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Should be required reading …

July 9, 2012
by

… for all news consumers. But, given the constraints of the calendar and the syllabus, I can’t even require it of you right now. Still, I strongly recommend that you read SCOTUSblog’s long deconstruction and analysis of what went wrong — and right — with the news media’s initial reporting on the Affordable Care Act ruling. This is one of the most incisive critiques of news media I’ve read in my 30-plus years of reading almost nothing but. Fascinating insights into journalistic practice, especially new media infrastructure and processes. Includes anecdotes about a major (failed) hacking attempt to bring down SCOTUSblog’s website right at the crucial minute and about how SCOTUS’s recalcitrance to distribute news of the announcement (it opted to unbox hard copy of the decision, delayed its posting of it to the web, then sat foolishly as its weak site crashed and stayed down for nearly a half-hour), paired with POTUS’s system for receiving the news not only left the president without reliable, actionable information for several minutes (not that the timing should have mattered to him) but also left markets vulnerable to manipulation (as they always are). This part of the bottom line should come as no surprise since we learned about it that same day: CNN and Fox both fouled up big time. What may sadden us but should, instead, stimulate your imagination about better potentials and possibilities out there, is how badly the integrated electronic media networks — and social media in particular — served news consumers. Few people seem to want to read this part of the bottom line these days, but: Journalism’s core value of getting it right still matters most.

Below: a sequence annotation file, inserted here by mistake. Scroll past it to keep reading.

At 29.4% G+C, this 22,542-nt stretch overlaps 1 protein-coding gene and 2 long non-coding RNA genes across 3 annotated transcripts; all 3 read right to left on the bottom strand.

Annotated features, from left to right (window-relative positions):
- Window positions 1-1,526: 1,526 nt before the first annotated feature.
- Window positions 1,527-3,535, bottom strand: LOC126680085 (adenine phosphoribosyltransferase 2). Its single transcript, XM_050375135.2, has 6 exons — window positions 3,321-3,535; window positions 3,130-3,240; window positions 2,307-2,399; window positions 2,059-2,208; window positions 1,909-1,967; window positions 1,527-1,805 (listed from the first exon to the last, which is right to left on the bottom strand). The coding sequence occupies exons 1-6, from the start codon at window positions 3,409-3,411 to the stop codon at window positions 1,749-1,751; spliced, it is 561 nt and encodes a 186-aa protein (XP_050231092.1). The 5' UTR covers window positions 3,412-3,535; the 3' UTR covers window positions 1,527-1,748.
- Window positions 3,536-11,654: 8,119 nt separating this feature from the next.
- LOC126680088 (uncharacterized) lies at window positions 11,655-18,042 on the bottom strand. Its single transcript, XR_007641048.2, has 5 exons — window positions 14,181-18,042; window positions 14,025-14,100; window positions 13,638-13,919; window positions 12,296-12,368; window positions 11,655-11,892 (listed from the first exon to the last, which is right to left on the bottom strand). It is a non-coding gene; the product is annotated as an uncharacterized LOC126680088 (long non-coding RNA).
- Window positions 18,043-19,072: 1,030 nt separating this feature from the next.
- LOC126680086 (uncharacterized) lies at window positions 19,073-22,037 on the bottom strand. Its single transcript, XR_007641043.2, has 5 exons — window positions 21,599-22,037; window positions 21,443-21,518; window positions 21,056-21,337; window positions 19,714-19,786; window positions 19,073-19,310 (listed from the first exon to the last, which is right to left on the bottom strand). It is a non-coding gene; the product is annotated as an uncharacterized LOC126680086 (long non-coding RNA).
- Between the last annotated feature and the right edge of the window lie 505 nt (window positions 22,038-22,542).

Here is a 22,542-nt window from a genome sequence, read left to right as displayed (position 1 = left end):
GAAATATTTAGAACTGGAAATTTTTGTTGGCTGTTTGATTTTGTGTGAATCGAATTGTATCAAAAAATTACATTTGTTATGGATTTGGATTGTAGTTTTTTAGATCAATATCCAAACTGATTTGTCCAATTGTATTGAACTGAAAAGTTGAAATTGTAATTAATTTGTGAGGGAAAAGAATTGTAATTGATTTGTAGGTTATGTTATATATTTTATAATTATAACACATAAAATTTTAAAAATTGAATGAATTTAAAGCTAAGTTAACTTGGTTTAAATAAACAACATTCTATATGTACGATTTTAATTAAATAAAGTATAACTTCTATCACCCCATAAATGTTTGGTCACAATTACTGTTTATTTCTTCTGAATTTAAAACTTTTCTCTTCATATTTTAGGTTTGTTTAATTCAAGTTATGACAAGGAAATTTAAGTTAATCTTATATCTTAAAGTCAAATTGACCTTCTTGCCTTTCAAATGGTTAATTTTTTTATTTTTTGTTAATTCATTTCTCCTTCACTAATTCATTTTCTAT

P.S. This is not the post your Droid is looking for. For this week’s graded assignment, be sure to comment on the post below. (Although, I welcome comments on this post, too.)

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